Since no curative treatments are available for LAMA2 MD, current strategies in the clinic are focused on management. This usually takes the form of, among others, feeding supplementation for difficulties eating and swallowing, non-invasive ventilation support for respiratory insufficiency, and physical therapy for joint contractures, spinal defects, and other issues.1 As these only provide temporary relief, it is encouraging that many groups are currently developing therapies for LAMA2 MD. Different approaches have been devised with varying rates of success, ranging from laminin-α2 replacement to the modulation of cellular events downstream of laminin-α2 loss such as apoptosis and fibrosis. Strategies to correct the defective LAMA2 gene by genome editing or pre-mRNA using antisense oligonucleotides have also been tested in mouse models and seem promising.

In this review, we provide a comprehensive overview of LAMA2 MD, its clinical presentation, pathophysiology, as well as the approaches that have been developed to treat it.

The clinical manifestations of LAMA2 MD vary depending on the degree of laminin-α2 deficiency. Complete absence of laminin-α2 presents as severe early-onset CMD, while partial laminin-α2 deficiency often leads to mild late-onset, limb girdle-type muscular dystrophy.1 Children with severe LAMA2 MD present with a weak cry, generalized muscle weakness and profound muscle hypotonia at birth.11,12 Most of these children have delayed motor developmental milestones and very few acquire independent ambulation.3 With assistance, a small percentage of LAMA2 MD patients may be able to walk, but they invariably lose the ability later on in life. As the disease progresses, affected individuals can develop facial muscle weakness and macroglossia, which result in typical myopathic facies with protruded tongue.1

Early-onset LAMA2 MD is also characterized by respiratory involvement. Weakness of intercostal and accessory muscles results in progressive restriction of the chest wall, decreased lung volume, reduced alveolar gas exchange, and eventually restrictive respiratory insufficiency. Affected individuals also experience skeletal changes such as proximal joint contractures and scoliosis.13 During the early years, contractures tend to occur in the shoulder, elbow, hip, and knee, and progress distally. Within the first decade of life, scoliosis may result in lumbar and thoracic lordosis, which interferes with breathing.14 As a consequence, most children with severe LAMA2 MD require ventilatory support at various points in their life.3 Recurrent chest infections due to reduced secretion clearance are another common presenting feature. Respiratory tract infection is the most common cause of death in early-onset LAMA2 MD children, with 30% of them dying within the first decade of life.15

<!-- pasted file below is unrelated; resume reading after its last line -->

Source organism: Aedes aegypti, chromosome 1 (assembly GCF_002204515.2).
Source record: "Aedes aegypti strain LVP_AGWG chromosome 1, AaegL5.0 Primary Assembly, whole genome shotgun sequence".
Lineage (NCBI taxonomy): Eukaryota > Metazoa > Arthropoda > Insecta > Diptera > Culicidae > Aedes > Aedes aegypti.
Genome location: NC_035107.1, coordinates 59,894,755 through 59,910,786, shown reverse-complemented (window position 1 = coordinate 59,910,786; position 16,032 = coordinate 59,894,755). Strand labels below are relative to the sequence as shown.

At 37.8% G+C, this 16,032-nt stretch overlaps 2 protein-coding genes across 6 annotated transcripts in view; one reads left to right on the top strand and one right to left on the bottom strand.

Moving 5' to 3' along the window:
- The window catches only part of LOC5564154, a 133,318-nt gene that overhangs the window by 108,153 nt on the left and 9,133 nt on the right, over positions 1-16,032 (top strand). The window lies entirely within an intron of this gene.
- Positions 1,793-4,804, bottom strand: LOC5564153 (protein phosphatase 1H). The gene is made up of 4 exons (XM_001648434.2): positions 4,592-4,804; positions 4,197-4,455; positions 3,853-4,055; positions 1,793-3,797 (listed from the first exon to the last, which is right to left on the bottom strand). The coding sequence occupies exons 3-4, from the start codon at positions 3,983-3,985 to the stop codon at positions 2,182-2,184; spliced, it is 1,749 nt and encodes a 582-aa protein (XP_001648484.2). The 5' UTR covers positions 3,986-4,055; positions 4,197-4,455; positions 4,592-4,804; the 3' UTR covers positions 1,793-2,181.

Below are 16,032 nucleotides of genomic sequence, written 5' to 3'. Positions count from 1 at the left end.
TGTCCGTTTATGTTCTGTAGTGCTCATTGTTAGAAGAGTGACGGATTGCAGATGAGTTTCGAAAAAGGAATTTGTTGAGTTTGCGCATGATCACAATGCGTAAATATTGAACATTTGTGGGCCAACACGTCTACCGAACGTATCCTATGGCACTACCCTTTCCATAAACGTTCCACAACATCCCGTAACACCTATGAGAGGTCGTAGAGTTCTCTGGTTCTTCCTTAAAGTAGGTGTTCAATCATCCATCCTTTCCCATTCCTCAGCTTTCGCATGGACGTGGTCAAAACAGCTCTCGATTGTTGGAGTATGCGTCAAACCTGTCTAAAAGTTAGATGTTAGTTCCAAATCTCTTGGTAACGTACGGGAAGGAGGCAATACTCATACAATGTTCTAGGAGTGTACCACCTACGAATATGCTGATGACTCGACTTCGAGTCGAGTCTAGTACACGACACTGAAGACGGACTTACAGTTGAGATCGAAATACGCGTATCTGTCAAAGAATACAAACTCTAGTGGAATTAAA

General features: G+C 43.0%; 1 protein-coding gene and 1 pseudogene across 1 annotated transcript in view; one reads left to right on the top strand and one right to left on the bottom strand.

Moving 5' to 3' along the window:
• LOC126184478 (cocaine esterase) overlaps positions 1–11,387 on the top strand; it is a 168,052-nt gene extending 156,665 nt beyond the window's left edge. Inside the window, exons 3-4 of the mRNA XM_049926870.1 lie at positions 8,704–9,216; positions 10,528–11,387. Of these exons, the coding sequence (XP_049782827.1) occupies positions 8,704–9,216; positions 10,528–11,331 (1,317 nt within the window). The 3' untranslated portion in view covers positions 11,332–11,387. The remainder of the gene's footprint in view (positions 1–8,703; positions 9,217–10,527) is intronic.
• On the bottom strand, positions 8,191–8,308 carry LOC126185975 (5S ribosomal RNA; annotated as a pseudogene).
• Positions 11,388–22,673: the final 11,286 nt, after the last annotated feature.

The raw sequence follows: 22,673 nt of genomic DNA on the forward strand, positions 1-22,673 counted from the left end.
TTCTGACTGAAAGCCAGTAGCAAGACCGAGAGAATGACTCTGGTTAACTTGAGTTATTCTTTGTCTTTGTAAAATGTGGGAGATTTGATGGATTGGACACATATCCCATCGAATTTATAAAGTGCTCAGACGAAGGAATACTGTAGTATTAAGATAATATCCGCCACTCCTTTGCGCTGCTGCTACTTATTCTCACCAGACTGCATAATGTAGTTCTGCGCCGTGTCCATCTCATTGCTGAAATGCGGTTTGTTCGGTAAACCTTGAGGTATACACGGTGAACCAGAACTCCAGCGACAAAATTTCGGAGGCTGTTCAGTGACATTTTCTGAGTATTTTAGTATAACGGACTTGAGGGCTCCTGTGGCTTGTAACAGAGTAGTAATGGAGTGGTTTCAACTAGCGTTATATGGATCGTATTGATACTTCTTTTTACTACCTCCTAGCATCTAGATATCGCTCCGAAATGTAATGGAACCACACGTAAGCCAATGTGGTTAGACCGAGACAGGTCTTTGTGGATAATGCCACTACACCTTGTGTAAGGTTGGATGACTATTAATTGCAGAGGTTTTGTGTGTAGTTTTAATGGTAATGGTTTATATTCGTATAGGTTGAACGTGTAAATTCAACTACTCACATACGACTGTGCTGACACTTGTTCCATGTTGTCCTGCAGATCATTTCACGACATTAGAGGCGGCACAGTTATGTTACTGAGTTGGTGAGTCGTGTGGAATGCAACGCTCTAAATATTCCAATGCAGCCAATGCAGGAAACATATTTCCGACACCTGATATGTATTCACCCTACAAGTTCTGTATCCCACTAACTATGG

Complete absence of laminin-α2 often manifests as failure to thrive in children.16 Feeding difficulties, swallowing abnormalities, and difficulty in chewing all contribute to poor weight gain in affected children.16 On top of that, recurrent infections further exacerbate the problem. Most children with early-onset LAMA2 MD fall below the third percentile for weight, and some require enteral feeding to meet their nutritional requirement.3

Since laminin-α2 is distributed widely in the body, including the brain, central nervous system involvement in LAMA2 MD is inevitable.17 White matter abnormalities, often presenting as white matter hyperintensities on cerebral MRI, can be observed in patients at 6 months of age. This manifestation is most helpful for diagnostic purposes since it is not associated with any functional impairment.1 Structural brain changes such as bilateral occipital pachygyria or dysplastic cortical changes were reported in a small percentage of affected children and were associated with intellectual disability or epilepsy.18,19 Progressive sensorimotor neuropathy due to myelination defects in the peripheral nervous system was also reported; however, these findings are usually mild and not clinically significant.20

Individuals with partial laminin-α2 deficiency have milder disease manifestations, later onset of symptoms and are typically classified as having limb girdle-type muscular dystrophy.1,2 Affected people usually stay asymptomatic during the first few years of life, although early muscle degeneration may manifest as a delay in walking or as proximal muscle weakness. Patients may also present with elevated creatine kinase (CK) levels, typical dystrophic muscle features, respiratory insufficiency, and abnormal brain MRI.

Laminin-α2 chain expression is particularly high in the heart.21 However, cardiac involvement has historically not been the focus of LAMA2 MD clinical presentation.1,2 There were only a few studies reporting cardiac manifestations in patients with LAMA2 MD and none of these were comprehensive. Lately there has been more evidence of cardiac involvement in LAMA2 MD, which raises the question of whether cardiac involvement is truly not a major complication of the disorder or is simply underreported in the literature.22,23 Similar to other muscular dystrophies, with improved ventilatory support and respiratory management, cardiac manifestations may become more important and require more attention in the treatment and management of LAMA2 MD patients.